If You’re Not Bankrupt
If you’re behind on a car payment:
catch it up and keep it current while you –> sell the car yourself before they repossess it. You’ll get more for it and may be able to finance the difference with a local small bank or credit union. Since the difference between what you owe and what you sold the car for will be much smaller, it’s less likely that they will try to seize your assets. work out a payment plan in which they don’t sue you and garnishee you wages or seize your assets get sued and have your wages garnisheed. If they sue you, you can appear in court and present your total financial situation to the judge, even though you will lose the suit, and the judge will set the payment terms. come up with the cash yourself. It would be better to take a cash advance on a credit card to pay these sharks off than to allow them to continue to harass you. If you don’t appear in court and work something out or pay the debt, expect further legal action that you won’t like including writs of garnishment and seizure
It’s in your best interest to make one or more of the less distressful options work for you than to allow the finance company to continue taking legal action against you.
If you’re behind on your mortgage payments you can do the following:
work out a catch-up plan with the mortgage company (get the agreement in writing) sell your house for the amount you owe on it and pay off the mortgage(s) do a short sale without recourse (the price you get is less than what you owe on the house but the bank agrees in writing not to come after you for the difference) do a short sale with recourse (you have to pay the difference somehow and the bank will likely sue you) do a deed in lieu of foreclosure where you give the house back to the bank (with or without recourse) as a last resort, the bank forecloses on your mortgage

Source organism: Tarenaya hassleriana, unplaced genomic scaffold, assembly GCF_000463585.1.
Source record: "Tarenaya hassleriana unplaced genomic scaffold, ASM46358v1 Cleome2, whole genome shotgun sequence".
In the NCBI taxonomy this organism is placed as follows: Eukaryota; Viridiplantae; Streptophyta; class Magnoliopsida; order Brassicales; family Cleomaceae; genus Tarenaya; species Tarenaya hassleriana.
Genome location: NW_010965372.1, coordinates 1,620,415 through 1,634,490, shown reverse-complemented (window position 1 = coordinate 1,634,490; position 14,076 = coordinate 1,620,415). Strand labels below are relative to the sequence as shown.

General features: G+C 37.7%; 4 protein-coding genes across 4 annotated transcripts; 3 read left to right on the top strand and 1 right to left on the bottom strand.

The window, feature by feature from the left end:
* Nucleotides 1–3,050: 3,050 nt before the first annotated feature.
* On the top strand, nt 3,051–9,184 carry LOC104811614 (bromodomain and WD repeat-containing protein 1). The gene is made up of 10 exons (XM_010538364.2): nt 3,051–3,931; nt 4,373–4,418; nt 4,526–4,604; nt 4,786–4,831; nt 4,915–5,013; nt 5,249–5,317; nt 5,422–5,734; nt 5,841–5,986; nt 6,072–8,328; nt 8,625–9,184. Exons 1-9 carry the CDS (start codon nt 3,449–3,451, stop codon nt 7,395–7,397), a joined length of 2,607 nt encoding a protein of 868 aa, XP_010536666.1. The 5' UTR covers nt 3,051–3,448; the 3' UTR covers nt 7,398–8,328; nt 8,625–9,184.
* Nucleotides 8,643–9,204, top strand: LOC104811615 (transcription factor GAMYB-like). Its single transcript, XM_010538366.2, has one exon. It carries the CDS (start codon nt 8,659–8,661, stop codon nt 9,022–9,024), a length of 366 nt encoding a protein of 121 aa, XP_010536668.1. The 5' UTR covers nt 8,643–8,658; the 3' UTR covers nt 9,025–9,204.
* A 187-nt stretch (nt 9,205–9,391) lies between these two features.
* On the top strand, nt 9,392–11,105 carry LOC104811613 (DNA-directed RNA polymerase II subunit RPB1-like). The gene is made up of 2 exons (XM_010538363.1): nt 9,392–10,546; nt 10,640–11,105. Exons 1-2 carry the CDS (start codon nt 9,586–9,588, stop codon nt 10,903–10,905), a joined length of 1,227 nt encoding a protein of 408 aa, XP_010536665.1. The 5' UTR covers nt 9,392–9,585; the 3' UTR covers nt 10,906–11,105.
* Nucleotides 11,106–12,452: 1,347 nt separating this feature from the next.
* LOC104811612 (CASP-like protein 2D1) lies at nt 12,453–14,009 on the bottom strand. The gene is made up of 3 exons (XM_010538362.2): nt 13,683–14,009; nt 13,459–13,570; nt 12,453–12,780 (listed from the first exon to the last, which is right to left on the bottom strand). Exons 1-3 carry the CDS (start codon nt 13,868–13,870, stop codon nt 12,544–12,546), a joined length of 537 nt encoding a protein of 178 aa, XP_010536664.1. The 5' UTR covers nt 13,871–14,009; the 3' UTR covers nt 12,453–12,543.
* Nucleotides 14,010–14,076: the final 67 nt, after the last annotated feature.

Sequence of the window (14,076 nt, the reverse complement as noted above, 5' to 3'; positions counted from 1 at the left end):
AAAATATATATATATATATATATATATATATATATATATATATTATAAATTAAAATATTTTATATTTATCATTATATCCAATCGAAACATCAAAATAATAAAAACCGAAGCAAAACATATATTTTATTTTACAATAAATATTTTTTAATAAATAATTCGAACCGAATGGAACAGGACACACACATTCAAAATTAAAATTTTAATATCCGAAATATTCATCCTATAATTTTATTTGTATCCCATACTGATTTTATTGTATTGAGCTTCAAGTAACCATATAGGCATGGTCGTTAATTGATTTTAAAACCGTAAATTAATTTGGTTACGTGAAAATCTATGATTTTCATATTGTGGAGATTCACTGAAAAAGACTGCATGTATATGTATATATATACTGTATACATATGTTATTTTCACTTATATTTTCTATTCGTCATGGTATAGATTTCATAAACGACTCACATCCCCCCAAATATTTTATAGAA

You have a lot of options when you’re facing foreclosure, and foreclosure is your last resort if you can’t make any of the other options work for you.
Banks and mortgage companies will work with you on other options if you’re persistent, have a written plan or actual offers to present to them, and you sit down with someone at the bank or mortgage company face-to-face who has the authority to make a deal with you and put it in writing.
The bank really doesn’t want your house. If they end up with your house then they have to sell it. Foreclosure sales are usually by auction at the court house directly after a set of properties are foreclosed on. The bank or mortgage company will then sue you for the difference between the auction sale price and what you owe. They will win the judgment and can take further legal action to garnishee wages and seize money and other assets. Again, it’s in your best interest to work something out before a foreclosure happens.